Monday, December 19, 2016

David Crisalli After Jim Chambers

Back on 29 July, 2015, a magnificent rifle by Jim Chambers was posted on the Contemporary Makers site.  Here is the link 


I thought the rifle was particularly beautiful and I asked Jim, via an ALR post, if he would mind if I attempted a copy of it.  Jim graciously told me to go ahead, so I asked him for all of the specifics (caliber, barrel length, etc.)  Not a month or two before Jim's rifle showed up, I had decided to build another rifle using the many spare parts I had lying around.  I also decided that I wanted to build a small caliber rifle this time as everything else I had built recently was .50 or larger.  I didn't want to go as small as a .32 so I had purchased a 42 inch, .36 caliber swamped barrel from Rice and had it sitting on the shelf.  I also had a maple stock blank that I had purchased more than 25 years ago from Golden Age Arms and that had now been in the garage rafters for nearly three decades.  Since all the other parts I had available seemed close enough to Jim's rifle, I thought it would be OK to use them and just duplicate the feel and style of Jim's rifle, as best I could, with what I had rather than trying to make an exact copy.

The stock blank turned out to be about 3/8 inch too narrow for the butt plate I wanted to use and for the depth of the cheek piece I wanted.  So, I had decided that I would add as much material as I needed in the cheek piece area.  At first I was considering brass.....then ivory.....then horn.......then black horn.......wait, how about ebony?  Ebony it was.  It looked a little nutty in the unfinished state, with the stark contrast between the maple and the ebony, but once the maple was stained, I liked it.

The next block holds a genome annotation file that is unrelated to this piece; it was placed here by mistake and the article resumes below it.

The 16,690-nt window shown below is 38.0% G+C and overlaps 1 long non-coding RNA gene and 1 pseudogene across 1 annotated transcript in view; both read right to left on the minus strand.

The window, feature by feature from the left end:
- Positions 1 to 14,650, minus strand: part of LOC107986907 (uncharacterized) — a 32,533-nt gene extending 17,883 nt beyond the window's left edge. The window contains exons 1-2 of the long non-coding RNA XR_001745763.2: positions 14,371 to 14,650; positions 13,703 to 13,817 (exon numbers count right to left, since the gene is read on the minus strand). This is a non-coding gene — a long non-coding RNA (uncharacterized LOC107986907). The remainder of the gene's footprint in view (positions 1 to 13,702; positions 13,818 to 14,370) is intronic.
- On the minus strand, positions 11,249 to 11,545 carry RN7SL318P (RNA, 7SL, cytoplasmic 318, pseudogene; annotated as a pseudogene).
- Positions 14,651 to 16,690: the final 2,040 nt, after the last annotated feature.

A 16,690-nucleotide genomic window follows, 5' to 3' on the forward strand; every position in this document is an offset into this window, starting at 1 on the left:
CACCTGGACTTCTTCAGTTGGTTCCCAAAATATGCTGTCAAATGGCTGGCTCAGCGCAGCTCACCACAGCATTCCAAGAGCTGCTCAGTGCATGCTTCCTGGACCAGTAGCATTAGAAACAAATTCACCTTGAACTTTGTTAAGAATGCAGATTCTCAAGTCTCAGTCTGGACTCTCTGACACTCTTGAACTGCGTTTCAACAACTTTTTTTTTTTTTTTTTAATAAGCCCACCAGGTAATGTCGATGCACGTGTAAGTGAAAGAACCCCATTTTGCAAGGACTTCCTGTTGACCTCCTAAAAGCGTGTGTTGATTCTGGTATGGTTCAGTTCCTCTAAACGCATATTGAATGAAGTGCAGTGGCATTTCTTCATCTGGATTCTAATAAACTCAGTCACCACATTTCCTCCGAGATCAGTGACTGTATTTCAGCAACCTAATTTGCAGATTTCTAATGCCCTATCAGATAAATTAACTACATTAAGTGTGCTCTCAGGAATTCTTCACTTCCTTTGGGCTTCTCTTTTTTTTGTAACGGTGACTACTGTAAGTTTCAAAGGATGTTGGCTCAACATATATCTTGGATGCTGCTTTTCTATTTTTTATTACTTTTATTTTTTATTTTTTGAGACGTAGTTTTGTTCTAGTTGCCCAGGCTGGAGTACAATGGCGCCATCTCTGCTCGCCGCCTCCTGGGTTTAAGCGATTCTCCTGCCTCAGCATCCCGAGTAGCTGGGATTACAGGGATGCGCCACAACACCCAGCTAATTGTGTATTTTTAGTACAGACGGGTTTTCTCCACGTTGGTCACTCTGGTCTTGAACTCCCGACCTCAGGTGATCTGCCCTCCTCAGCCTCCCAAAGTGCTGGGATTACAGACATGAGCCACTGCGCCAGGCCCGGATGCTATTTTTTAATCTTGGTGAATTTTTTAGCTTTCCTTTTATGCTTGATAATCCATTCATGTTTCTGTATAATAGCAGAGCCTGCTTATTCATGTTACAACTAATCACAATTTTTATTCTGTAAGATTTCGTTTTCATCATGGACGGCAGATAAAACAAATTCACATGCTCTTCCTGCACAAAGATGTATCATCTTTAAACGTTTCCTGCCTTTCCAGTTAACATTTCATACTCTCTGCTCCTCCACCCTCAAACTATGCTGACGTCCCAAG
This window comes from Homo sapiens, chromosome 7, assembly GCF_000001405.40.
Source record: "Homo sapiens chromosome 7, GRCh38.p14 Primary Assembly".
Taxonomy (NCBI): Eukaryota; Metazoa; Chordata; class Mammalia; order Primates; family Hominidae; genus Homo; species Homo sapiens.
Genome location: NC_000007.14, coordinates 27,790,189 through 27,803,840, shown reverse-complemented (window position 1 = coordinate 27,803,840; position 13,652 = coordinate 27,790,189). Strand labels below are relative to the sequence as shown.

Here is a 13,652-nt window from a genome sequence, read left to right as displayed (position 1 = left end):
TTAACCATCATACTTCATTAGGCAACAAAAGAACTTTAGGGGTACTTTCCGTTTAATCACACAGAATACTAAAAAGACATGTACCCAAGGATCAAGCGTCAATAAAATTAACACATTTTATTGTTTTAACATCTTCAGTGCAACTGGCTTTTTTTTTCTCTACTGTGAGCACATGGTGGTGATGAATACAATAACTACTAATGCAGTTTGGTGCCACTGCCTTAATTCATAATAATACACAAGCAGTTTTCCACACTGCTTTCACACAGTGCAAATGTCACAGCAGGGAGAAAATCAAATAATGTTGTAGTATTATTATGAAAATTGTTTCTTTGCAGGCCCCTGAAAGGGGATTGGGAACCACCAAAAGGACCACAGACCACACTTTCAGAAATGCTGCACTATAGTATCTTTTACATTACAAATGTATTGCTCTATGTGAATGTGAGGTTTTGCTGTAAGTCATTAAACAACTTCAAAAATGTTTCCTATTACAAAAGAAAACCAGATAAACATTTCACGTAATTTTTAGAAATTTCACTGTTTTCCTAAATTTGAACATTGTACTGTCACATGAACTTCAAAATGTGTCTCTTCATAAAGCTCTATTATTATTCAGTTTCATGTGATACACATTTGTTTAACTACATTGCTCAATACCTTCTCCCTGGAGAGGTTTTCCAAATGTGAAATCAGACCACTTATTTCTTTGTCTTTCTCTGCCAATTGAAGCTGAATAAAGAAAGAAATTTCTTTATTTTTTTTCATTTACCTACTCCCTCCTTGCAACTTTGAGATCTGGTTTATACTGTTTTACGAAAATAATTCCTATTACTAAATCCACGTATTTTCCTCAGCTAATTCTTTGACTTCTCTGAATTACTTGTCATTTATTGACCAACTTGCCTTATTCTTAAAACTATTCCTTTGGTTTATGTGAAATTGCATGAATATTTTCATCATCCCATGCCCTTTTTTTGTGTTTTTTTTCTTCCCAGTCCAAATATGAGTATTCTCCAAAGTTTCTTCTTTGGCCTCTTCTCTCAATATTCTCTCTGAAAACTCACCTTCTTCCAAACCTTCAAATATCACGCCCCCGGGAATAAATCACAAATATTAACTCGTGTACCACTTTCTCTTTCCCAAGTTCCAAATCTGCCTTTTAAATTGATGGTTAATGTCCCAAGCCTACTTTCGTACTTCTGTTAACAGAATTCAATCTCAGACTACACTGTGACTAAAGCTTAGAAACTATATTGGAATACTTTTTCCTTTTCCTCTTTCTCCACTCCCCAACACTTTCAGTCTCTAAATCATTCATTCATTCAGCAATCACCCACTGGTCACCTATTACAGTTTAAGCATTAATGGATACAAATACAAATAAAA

This time I tried the scraping and burnishing method of final finishing on the wood.  Not as "slick" as some other methods, but I like the overall look and, since the 18th century gunsmiths could not run down to the auto parts store to get sandpaper in various grits, it probably looks more like their rifles originally did.  While no one would mistake this rifle for Jim's original, I learned a lot by just trying to emulate Jim's style.....and the pictures are not even as good.  I took them with a cell phone under rainy skies.  Overcast is good....rainy, not so good.





















Copy and photos supplied by David Crisalli.

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